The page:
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THE Idiot's Guide to Kitbashing


WraithVerge
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AutobotLoki brought up a good point in another thread:

 

I like the hot pin technique and deffinitely plan to use it but one thing still plagues me in terms of dismantaling Alt Sideswipe. I notice a lot of the pins that go through the shoulders/conecting the legs are completely blocked off by molded red plasic. How do you pop the pin from one side or do you sacrifice the plastic. I completely unclear about how to approach this.

On his legs: if you mean the pin holding the red to the black, I'd suggest using a small, flat-head screwdriver to pry the black from the red while you're heating the pin. Just don't force it, and don't press down on the pin with the iron; rather, just touch the tip to the pin so the heat can transfer.

 

Same thing with the shoulder pins, it looks like, except the gap is tighter. You can either try wedging the small screwdriver in the gap (gently, if at all possible, so as to avoid scarring up the plastic), and prying little by little with the pin being heated.

 

Or, you could try holding it so the pin is facing down, then hold the iron against the pin lightly, so it will slide out on its own (at least far enough that you can get the screwdriver in more easily). This technique may avoid scarring the shoulder's plastic, but could possibly result in warping the pin-hole if done wrong.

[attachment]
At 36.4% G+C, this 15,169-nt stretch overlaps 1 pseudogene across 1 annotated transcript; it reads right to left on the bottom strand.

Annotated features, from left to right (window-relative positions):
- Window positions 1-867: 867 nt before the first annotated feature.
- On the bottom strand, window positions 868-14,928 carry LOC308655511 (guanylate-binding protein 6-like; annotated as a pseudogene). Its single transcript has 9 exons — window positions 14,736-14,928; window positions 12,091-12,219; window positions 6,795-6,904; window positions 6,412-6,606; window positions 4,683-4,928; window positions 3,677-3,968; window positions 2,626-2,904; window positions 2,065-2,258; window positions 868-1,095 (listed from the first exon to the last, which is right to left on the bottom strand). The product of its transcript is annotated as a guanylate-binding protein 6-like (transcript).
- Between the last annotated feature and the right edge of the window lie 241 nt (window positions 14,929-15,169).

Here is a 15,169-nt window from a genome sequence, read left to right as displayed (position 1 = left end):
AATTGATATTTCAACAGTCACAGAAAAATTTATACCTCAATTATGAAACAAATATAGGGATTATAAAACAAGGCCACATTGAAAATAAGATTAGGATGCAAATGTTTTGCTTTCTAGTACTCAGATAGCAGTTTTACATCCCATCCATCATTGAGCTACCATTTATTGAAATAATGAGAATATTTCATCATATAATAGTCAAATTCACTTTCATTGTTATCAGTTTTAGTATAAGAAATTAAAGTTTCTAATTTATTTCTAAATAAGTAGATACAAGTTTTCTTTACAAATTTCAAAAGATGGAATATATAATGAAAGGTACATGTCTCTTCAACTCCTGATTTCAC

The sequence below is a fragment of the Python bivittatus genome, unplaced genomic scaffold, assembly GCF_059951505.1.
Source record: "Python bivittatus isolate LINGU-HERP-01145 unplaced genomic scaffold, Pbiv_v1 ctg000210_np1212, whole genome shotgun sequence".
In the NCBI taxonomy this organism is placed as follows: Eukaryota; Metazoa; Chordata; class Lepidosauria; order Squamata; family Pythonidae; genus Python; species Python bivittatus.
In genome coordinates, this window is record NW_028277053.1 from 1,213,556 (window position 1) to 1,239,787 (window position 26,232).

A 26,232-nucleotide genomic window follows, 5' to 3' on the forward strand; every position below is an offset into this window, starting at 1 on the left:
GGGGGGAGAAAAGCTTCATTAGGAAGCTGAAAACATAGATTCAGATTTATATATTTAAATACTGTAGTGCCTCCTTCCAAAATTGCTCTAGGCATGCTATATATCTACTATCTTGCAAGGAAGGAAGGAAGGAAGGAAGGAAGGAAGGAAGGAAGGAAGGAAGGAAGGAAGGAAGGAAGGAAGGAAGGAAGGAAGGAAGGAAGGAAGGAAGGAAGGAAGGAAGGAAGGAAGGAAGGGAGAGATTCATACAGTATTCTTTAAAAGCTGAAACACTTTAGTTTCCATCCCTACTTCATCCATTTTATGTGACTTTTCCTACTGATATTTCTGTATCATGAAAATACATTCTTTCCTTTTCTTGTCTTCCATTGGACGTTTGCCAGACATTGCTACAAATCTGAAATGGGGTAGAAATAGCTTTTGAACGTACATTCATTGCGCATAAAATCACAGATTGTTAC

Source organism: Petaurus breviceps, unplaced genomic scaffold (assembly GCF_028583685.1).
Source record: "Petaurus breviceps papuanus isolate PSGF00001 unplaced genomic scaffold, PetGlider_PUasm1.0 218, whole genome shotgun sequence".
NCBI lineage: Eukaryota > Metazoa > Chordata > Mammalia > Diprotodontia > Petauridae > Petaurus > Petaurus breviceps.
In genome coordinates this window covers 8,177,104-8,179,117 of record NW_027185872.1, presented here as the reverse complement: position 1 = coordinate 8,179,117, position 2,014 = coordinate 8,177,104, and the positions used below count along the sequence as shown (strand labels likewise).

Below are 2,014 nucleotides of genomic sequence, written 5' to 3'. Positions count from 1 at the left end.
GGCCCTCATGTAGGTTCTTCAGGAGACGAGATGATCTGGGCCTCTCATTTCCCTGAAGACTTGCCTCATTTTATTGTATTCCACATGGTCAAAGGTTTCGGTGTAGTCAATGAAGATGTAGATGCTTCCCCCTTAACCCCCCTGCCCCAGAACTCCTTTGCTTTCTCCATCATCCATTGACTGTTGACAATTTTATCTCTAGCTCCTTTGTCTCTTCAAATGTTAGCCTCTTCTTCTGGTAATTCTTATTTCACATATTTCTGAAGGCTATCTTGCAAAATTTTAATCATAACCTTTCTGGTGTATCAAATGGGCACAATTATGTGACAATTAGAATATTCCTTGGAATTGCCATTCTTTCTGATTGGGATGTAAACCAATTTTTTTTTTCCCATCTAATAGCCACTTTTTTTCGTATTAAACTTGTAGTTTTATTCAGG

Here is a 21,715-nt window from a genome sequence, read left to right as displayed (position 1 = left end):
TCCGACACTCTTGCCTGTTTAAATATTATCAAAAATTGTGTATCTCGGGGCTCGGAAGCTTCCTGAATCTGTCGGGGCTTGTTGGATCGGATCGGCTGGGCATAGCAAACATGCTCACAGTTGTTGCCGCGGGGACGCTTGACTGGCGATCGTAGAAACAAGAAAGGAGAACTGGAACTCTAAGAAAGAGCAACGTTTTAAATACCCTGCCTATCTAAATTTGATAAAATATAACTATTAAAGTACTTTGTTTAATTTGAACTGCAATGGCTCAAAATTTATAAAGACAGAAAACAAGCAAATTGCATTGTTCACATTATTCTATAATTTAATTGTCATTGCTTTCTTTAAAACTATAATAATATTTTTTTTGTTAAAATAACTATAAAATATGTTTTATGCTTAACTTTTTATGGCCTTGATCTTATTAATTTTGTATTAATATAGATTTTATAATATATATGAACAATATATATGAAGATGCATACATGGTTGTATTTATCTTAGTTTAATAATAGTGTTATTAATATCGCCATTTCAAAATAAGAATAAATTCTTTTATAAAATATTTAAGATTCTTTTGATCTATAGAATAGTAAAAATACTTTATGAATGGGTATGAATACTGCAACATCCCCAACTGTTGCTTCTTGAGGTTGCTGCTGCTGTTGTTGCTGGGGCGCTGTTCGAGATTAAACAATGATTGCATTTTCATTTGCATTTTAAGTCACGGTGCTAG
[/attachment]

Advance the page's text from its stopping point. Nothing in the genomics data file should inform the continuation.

I did this with one of e-Prime's wheels when I was testing the hot-pin idea, and it doesn't appear to have done any damage to the hole, but there's always the possibility. Of course, the possibility of damaging something while working on a kitbash is always there, right?

 

Good luck!

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Hi Wrath Verge I understand you're the one to talk to in terms of some of the concerns/issues I may be facing in the near future with my first kitbash.. Now that I have a pretty good idea about what to do with Sideswipe I want to adress a thought about plastic model stability. For Trailbreaker I'm using a 1.25 scale 84 GMC pickup with a body lift. The way I've got it designed I plan to use a lot of the kits underside/ axle assembly which will neatly fold out away in bot mode. The front tires will come loose from the axle assembly and with the use of shock mods will fold neatly inside the chest cavity which will drop doww very much like G1 Trailbreaker. The wheel idea is being borrowed from Universe Nemesis Strike. The middle section of the assembly will protrude through a hole in the chassis when the entire cab is flipped backwards and pushed up to form a backpack. The back wheels will fold over the legs, and the split assembly attached to ech wheel will protrude through hinged opening doors in the box liner. My main concern at this point is stability dince the axles are essential to the design and model parts are characteristically very week. What would you recommend to strengthen such parts. I've read about the plastic welder and that may be possible but is there a spray or adhesive available for this kind of thing?